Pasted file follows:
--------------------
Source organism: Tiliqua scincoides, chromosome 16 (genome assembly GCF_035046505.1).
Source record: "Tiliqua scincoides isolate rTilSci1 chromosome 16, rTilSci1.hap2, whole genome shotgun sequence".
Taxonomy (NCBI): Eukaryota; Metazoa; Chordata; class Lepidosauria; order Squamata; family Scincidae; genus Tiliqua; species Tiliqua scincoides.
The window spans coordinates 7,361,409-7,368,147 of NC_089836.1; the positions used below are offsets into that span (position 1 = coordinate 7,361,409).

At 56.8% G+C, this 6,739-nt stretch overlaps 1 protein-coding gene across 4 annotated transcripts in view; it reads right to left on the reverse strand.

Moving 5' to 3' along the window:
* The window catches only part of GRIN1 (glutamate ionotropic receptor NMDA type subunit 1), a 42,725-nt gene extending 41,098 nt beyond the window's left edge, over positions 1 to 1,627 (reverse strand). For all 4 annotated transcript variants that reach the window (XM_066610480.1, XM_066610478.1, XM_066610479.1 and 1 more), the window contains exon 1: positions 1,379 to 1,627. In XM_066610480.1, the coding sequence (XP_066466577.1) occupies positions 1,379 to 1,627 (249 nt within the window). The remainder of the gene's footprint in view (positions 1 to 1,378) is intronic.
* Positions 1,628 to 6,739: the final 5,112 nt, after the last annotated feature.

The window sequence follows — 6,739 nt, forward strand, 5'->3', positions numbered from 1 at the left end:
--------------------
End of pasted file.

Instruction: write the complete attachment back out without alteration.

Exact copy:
Source organism: Tiliqua scincoides, chromosome 16 (genome assembly GCF_035046505.1).
Source record: "Tiliqua scincoides isolate rTilSci1 chromosome 16, rTilSci1.hap2, whole genome shotgun sequence".
Taxonomy (NCBI): Eukaryota; Metazoa; Chordata; class Lepidosauria; order Squamata; family Scincidae; genus Tiliqua; species Tiliqua scincoides.
The window spans coordinates 7,361,409-7,368,147 of NC_089836.1; the positions used below are offsets into that span (position 1 = coordinate 7,361,409).

At 56.8% G+C, this 6,739-nt stretch overlaps 1 protein-coding gene across 4 annotated transcripts in view; it reads right to left on the reverse strand.

Moving 5' to 3' along the window:
* The window catches only part of GRIN1 (glutamate ionotropic receptor NMDA type subunit 1), a 42,725-nt gene extending 41,098 nt beyond the window's left edge, over positions 1 to 1,627 (reverse strand). For all 4 annotated transcript variants that reach the window (XM_066610480.1, XM_066610478.1, XM_066610479.1 and 1 more), the window contains exon 1: positions 1,379 to 1,627. In XM_066610480.1, the coding sequence (XP_066466577.1) occupies positions 1,379 to 1,627 (249 nt within the window). The remainder of the gene's footprint in view (positions 1 to 1,378) is intronic.
* Positions 1,628 to 6,739: the final 5,112 nt, after the last annotated feature.

The window sequence follows — 6,739 nt, forward strand, 5'->3', positions numbered from 1 at the left end: